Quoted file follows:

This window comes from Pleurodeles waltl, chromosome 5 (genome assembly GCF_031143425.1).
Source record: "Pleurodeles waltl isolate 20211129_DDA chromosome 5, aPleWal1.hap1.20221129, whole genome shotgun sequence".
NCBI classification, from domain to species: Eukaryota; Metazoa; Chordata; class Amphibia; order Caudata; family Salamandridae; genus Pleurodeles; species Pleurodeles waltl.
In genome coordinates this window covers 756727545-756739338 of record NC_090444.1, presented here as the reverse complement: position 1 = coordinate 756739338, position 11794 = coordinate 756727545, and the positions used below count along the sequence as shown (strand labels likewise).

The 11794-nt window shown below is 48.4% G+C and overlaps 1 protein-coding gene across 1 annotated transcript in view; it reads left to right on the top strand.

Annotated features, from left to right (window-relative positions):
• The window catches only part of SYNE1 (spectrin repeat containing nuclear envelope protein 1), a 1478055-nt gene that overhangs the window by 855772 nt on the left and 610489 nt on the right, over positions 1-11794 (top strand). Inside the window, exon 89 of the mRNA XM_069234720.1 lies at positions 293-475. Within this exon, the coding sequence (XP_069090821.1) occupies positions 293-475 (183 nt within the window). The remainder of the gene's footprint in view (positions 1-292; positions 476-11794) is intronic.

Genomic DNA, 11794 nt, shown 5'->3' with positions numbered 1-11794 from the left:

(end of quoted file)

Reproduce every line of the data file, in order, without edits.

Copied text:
This window comes from Pleurodeles waltl, chromosome 5 (genome assembly GCF_031143425.1).
Source record: "Pleurodeles waltl isolate 20211129_DDA chromosome 5, aPleWal1.hap1.20221129, whole genome shotgun sequence".
NCBI classification, from domain to species: Eukaryota; Metazoa; Chordata; class Amphibia; order Caudata; family Salamandridae; genus Pleurodeles; species Pleurodeles waltl.
In genome coordinates this window covers 756727545-756739338 of record NC_090444.1, presented here as the reverse complement: position 1 = coordinate 756739338, position 11794 = coordinate 756727545, and the positions used below count along the sequence as shown (strand labels likewise).

The 11794-nt window shown below is 48.4% G+C and overlaps 1 protein-coding gene across 1 annotated transcript in view; it reads left to right on the top strand.

Annotated features, from left to right (window-relative positions):
• The window catches only part of SYNE1 (spectrin repeat containing nuclear envelope protein 1), a 1478055-nt gene that overhangs the window by 855772 nt on the left and 610489 nt on the right, over positions 1-11794 (top strand). Inside the window, exon 89 of the mRNA XM_069234720.1 lies at positions 293-475. Within this exon, the coding sequence (XP_069090821.1) occupies positions 293-475 (183 nt within the window). The remainder of the gene's footprint in view (positions 1-292; positions 476-11794) is intronic.

Genomic DNA, 11794 nt, shown 5'->3' with positions numbered 1-11794 from the left: